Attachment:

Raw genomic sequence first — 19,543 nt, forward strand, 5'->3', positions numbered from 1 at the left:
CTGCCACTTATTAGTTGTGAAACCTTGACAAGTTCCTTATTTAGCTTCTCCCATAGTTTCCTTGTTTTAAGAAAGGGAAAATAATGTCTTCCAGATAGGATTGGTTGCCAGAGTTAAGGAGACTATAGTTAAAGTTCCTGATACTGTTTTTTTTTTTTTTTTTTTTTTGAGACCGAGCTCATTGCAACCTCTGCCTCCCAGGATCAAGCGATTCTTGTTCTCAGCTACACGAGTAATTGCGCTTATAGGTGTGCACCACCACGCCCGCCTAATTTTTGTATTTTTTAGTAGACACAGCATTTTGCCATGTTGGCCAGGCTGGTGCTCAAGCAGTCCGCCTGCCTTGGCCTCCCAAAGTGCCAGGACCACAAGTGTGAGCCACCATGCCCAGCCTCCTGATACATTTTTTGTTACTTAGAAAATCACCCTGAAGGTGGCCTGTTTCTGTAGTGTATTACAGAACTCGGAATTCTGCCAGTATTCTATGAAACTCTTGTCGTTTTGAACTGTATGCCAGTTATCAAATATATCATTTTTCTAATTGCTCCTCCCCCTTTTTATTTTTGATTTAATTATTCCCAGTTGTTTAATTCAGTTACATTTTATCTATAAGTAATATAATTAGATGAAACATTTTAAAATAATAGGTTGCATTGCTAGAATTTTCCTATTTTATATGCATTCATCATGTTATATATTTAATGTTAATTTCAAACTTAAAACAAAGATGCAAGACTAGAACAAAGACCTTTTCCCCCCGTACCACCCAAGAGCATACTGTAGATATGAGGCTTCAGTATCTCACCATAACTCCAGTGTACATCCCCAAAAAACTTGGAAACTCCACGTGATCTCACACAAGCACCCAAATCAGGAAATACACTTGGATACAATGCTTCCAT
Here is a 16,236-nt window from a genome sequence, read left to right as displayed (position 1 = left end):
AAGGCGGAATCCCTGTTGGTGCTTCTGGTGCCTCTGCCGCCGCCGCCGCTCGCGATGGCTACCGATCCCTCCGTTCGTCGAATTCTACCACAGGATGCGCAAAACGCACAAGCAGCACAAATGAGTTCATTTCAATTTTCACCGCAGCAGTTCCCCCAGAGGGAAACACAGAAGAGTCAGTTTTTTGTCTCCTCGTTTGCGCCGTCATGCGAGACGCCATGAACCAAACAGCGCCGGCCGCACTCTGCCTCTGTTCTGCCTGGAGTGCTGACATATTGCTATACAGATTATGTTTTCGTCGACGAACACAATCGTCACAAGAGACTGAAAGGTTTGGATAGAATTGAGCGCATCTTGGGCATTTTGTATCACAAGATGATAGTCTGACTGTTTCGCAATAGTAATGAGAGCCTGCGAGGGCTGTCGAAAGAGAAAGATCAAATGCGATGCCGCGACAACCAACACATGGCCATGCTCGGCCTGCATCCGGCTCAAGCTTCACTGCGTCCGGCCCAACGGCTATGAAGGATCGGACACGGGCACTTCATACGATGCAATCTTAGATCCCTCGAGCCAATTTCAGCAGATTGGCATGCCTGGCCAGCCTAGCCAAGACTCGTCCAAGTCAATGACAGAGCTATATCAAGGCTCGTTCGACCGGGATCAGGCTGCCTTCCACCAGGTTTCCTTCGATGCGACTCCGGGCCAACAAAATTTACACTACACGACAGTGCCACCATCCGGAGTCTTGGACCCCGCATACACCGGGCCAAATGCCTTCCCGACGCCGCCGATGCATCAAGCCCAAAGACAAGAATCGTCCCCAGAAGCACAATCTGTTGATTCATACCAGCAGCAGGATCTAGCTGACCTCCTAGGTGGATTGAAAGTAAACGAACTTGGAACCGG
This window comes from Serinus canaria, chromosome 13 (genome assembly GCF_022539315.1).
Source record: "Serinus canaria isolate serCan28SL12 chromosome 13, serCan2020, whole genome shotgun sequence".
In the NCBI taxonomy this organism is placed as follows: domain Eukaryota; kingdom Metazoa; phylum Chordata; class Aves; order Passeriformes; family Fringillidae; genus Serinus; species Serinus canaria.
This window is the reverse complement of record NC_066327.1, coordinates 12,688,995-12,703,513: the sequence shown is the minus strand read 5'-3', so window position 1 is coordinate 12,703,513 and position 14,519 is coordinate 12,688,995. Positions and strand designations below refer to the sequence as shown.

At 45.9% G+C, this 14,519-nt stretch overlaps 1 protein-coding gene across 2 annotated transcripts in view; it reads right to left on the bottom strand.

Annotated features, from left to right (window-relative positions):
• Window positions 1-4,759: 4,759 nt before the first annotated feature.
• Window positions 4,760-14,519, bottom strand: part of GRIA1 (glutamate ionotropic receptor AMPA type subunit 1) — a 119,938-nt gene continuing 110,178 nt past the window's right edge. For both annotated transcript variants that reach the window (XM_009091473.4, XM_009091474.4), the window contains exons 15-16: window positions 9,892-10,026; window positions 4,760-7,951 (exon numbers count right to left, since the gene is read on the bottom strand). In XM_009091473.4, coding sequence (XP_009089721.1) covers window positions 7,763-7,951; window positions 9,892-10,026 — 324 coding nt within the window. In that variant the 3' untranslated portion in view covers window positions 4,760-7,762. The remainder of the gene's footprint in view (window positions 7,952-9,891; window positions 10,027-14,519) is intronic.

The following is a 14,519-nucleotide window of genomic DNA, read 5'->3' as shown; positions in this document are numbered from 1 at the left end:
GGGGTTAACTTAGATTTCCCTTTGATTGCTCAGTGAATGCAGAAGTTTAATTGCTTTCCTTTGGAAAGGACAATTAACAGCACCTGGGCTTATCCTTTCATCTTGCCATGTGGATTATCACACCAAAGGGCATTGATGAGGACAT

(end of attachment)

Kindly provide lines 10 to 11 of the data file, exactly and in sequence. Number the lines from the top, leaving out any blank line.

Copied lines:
Annotated features, from left to right (window-relative positions):
• Window positions 1-4,759: 4,759 nt before the first annotated feature.